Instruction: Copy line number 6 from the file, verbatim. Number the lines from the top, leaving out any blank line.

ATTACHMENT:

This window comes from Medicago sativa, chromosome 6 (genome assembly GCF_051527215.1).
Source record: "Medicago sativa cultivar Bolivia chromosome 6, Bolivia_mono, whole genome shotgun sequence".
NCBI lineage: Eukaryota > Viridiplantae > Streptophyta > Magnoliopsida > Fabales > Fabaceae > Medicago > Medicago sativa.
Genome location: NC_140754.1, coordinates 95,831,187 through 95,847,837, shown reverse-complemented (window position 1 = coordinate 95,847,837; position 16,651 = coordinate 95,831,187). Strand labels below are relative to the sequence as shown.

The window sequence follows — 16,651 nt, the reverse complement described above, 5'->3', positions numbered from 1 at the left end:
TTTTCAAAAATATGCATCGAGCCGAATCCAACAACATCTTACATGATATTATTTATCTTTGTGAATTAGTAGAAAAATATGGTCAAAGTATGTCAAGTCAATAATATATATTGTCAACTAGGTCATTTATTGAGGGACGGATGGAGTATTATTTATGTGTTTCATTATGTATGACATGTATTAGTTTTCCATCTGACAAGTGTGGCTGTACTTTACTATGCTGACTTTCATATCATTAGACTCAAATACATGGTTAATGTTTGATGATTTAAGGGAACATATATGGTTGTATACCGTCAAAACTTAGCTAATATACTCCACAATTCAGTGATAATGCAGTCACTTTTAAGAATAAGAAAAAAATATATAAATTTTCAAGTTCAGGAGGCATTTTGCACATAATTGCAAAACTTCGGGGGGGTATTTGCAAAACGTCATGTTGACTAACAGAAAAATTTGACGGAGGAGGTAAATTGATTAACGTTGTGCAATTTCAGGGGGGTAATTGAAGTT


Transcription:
TTTTCAAAAATATGCATCGAGCCGAATCCAACAACATCTTACATGATATTATTTATCTTTGTGAATTAGTAGAAAAATATGGTCAAAGTATGTCAAGTCAATAATATATATTGTCAACTAGGTCATTTATTGAGGGACGGATGGAGTATTATTTATGTGTTTCATTATGTATGACATGTATTAGTTTTCCATCTGACAAGTGTGGCTGTACTTTACTATGCTGACTTTCATATCATTAGACTCAAATACATGGTTAATGTTTGATGATTTAAGGGAACATATATGGTTGTATACCGTCAAAACTTAGCTAATATACTCCACAATTCAGTGATAATGCAGTCACTTTTAAGAATAAGAAAAAAATATATAAATTTTCAAGTTCAGGAGGCATTTTGCACATAATTGCAAAACTTCGGGGGGGTATTTGCAAAACGTCATGTTGACTAACAGAAAAATTTGACGGAGGAGGTAAATTGATTAACGTTGTGCAATTTCAGGGGGGTAATTGAAGTT